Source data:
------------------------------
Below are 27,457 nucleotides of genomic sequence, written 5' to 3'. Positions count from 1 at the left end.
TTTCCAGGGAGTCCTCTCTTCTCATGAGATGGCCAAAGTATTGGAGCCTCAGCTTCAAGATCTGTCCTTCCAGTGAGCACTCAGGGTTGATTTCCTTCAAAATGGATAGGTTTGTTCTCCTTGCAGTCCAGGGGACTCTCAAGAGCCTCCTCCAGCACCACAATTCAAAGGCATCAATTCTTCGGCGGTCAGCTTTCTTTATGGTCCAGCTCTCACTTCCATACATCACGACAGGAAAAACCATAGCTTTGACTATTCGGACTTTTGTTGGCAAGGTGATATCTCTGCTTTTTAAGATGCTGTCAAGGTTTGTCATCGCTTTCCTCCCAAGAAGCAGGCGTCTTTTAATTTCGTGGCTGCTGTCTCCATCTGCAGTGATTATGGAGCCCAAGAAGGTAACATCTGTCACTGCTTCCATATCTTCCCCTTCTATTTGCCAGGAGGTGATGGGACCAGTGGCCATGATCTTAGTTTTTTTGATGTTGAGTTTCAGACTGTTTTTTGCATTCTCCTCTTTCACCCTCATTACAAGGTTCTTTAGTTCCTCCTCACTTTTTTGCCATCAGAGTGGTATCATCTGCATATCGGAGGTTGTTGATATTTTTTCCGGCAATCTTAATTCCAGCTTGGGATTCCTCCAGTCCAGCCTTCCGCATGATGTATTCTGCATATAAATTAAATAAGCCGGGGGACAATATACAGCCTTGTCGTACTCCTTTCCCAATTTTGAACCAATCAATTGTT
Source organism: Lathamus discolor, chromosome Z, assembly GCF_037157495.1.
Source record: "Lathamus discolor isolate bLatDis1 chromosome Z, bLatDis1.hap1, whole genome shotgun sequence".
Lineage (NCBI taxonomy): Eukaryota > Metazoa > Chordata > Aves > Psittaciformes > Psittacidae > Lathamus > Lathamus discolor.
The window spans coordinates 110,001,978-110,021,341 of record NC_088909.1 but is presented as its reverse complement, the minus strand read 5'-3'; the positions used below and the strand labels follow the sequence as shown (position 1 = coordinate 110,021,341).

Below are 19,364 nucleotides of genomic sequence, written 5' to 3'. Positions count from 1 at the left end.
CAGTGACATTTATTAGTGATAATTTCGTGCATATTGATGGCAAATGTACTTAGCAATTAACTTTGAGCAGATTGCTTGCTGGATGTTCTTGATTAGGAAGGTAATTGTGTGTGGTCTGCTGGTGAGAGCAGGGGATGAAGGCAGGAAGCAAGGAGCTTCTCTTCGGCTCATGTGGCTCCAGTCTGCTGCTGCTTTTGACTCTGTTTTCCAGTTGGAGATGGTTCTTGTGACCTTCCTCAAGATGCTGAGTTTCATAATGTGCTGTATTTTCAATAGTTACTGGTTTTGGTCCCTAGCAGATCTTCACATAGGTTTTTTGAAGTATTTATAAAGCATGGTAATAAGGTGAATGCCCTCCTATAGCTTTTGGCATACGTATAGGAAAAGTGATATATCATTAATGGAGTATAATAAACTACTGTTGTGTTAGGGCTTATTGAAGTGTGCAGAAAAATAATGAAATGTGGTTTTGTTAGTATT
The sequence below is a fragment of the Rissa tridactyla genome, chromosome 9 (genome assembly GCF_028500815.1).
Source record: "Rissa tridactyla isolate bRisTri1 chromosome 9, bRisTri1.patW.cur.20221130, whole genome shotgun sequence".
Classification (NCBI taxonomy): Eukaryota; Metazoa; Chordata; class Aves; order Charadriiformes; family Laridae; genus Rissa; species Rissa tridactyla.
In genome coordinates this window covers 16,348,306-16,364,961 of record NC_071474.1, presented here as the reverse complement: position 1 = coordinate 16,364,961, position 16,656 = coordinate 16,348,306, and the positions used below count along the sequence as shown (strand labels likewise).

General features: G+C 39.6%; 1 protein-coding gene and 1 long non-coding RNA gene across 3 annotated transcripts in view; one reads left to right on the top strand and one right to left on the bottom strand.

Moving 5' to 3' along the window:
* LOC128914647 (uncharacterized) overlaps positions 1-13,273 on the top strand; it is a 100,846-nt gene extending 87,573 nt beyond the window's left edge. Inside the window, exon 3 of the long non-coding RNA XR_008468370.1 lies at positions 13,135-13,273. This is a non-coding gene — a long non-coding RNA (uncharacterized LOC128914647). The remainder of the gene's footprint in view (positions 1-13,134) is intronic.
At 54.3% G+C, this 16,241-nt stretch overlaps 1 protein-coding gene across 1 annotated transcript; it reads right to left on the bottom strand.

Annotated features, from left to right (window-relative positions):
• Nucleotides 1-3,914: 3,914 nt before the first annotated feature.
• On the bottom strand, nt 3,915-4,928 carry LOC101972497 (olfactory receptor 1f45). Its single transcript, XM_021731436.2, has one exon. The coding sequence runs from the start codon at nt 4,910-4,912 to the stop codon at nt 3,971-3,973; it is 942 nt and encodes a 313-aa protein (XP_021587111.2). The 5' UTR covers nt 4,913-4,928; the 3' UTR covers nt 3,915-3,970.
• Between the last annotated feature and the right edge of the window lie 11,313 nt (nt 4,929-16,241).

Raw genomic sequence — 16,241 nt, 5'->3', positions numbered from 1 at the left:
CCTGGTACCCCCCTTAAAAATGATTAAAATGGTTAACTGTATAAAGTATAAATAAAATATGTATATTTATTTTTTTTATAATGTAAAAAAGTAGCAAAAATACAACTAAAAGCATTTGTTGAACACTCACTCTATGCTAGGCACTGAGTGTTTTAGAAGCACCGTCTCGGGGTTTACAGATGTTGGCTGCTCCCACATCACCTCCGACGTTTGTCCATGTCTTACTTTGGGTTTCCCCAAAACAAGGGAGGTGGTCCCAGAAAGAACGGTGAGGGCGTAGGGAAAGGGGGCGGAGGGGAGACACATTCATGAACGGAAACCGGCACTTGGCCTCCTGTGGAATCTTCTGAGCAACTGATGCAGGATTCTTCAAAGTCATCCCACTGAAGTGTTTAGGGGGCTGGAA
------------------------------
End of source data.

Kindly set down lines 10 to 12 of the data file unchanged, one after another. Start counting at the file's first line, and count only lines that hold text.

Source record: "Rissa tridactyla isolate bRisTri1 chromosome 9, bRisTri1.patW.cur.20221130, whole genome shotgun sequence".
Classification (NCBI taxonomy): Eukaryota; Metazoa; Chordata; class Aves; order Charadriiformes; family Laridae; genus Rissa; species Rissa tridactyla.
In genome coordinates this window covers 16,348,306-16,364,961 of record NC_071474.1, presented here as the reverse complement: position 1 = coordinate 16,364,961, position 16,656 = coordinate 16,348,306, and the positions used below count along the sequence as shown (strand labels likewise).